In South Africa there is a standard Voetstoots clause which states that the buyer is buying the property “as it stands”, in other words with defects and all. This is unlike the United States and the United Kingdom, where home inspections are the standard before a sale is concluded.
Many disputes have arisen from the fact that buyers and sellers don’t necessarily understand what the Voetstoots clause actually means. Understanding how it affects you as a buyer or seller can go a long way to making sure the transaction runs smoothly.
If you purchase a house and there are obvious (patent) defects, which would have been revealed by a reasonable inspection of the property, then you, as the buyer, have no claim against the seller. This could be anything from visible cracks to broken windowpanes.
Where there is some defect in the house which is not apparent on a careful inspection, the seller is liable for those defects, if he or she knew about them. The Voetstoots clause in the agreement of sale will not take away the seller’s liability. In other words, the seller has a duty to reveal to the buyer any latent defects. In such an instance, the seller may be called upon to refund part of the purchase price or even accept cancellation of the entire sale, depending on the nature or extent of the defect.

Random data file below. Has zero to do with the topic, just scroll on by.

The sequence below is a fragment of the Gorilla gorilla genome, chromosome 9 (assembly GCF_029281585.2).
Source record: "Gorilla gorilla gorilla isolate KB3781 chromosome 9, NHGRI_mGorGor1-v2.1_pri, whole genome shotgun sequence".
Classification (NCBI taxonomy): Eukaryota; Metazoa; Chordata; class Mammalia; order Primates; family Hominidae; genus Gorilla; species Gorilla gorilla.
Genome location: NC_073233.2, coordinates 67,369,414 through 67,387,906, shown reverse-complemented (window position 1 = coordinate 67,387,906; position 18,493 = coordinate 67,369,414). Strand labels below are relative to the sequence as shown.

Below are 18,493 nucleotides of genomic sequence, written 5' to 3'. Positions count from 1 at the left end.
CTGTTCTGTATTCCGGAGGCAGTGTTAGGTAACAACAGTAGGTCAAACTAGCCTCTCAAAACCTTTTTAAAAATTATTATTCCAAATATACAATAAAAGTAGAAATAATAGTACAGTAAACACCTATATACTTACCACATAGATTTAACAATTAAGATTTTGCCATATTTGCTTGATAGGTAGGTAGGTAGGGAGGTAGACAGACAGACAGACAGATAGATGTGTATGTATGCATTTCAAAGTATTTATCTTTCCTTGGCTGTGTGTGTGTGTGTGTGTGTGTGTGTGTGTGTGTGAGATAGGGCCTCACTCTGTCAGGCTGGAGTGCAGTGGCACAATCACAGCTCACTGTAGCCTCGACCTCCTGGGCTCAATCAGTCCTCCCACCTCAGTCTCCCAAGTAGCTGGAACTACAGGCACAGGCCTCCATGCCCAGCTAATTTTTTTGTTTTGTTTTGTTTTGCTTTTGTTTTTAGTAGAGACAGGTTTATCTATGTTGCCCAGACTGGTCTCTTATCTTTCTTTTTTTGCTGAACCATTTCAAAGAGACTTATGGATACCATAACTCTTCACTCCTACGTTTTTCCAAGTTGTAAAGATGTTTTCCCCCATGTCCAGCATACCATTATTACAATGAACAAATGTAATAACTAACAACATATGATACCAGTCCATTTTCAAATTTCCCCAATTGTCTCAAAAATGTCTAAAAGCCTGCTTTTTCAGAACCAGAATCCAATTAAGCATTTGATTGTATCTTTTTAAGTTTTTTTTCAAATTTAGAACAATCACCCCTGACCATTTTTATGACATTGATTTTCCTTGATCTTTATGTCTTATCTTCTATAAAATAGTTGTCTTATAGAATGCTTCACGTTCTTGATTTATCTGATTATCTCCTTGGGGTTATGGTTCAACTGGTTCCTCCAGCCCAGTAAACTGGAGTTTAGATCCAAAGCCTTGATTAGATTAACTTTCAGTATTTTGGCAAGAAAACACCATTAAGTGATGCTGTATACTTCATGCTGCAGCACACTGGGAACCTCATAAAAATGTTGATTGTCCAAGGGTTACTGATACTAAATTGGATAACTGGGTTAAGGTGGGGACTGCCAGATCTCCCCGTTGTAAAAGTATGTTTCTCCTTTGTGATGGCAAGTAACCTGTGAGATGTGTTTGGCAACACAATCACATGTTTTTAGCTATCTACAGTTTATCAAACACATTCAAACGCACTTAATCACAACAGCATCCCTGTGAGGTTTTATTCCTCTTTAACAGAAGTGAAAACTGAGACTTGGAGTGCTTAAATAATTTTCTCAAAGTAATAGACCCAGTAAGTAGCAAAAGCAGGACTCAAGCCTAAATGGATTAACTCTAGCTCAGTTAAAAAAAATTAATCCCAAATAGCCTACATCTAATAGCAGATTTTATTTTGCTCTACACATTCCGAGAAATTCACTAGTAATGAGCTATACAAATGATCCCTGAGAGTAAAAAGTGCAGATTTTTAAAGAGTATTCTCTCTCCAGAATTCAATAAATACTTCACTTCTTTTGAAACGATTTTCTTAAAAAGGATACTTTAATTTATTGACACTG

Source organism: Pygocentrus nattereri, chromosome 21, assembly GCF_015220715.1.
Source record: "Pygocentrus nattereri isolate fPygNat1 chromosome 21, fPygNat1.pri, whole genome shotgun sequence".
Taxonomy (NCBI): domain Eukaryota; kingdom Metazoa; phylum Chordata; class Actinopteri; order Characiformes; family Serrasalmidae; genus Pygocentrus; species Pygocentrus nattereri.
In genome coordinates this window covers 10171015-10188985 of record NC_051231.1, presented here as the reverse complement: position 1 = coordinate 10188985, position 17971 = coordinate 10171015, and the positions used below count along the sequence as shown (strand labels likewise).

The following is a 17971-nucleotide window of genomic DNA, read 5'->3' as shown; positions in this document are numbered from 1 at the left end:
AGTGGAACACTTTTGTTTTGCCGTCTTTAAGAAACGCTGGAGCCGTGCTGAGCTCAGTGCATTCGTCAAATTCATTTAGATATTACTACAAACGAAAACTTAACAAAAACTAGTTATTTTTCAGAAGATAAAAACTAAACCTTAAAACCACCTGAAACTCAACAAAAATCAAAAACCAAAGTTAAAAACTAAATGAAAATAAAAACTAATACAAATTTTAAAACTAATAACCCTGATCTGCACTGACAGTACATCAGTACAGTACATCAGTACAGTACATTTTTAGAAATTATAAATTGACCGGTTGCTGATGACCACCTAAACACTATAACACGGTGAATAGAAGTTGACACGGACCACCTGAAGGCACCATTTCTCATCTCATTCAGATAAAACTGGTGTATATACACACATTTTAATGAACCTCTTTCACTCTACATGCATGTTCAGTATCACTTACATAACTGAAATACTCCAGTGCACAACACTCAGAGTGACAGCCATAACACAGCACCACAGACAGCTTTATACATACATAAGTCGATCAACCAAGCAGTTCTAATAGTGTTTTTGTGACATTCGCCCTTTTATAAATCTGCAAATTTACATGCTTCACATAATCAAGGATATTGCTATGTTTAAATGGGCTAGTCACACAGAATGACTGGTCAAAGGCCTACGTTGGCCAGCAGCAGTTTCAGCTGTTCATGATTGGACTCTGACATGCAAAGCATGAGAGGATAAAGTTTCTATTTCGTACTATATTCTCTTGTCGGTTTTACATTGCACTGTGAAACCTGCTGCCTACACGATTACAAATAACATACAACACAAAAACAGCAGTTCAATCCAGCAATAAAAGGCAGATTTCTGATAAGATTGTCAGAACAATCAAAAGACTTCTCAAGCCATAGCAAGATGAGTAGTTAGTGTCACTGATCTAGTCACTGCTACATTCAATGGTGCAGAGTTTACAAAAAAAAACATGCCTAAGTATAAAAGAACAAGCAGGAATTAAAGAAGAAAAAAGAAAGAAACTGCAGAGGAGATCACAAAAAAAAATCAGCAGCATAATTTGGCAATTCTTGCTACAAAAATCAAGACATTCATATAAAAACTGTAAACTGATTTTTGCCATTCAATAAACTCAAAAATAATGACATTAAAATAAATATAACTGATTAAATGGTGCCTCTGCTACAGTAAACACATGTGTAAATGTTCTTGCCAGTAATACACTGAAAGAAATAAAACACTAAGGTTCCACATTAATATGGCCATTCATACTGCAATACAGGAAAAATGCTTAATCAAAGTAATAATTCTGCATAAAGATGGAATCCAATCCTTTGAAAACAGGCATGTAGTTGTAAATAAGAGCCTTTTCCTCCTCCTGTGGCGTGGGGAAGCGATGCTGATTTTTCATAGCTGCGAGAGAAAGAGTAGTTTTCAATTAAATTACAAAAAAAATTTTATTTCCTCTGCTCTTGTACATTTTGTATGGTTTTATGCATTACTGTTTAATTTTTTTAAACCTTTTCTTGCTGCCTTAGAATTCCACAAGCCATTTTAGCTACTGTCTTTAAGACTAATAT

As the buyer, it is in your best interests to have the property thoroughly inspected before signing the sale agreement. The house should be inspected inside and out – this includes the structure, any outbuildings as well as the grounds, and all problems, whether they seem minor or major, need to be recorded.
“A home is the largest investment most people will ever make – it makes sense to find out as much as you can about the house you are interested in before you buy,” “It’s a fact that houses are sold every day with a variety of undetected defects resulting in high costs of both repair and despair.”
Rather than relying on a questionable Voetstoots clause, it is in the interests of both the buyer and the seller to have a thorough home inspection done before a sale agreement is entered into. The inspection would highlight any undisclosed defects and ensure that the buyer has complete peace of mind when purchasing the home.
A home inspection is an objective visual examination of the physical structure and systems of a home, from the roof to the floor. The standard home inspector’s report will include an evaluation of the condition of the home’s boundary wall, garage, swimming pool, roof, gutters, flashings, roof cavity, ceilings, floors, walls, windows, doors, cupboards, fittings and finishes.
There has been talk that legislation is expected some time next year to make inspections mandatory and this will effectively do away with disputes brought about by the Voetstoots clause.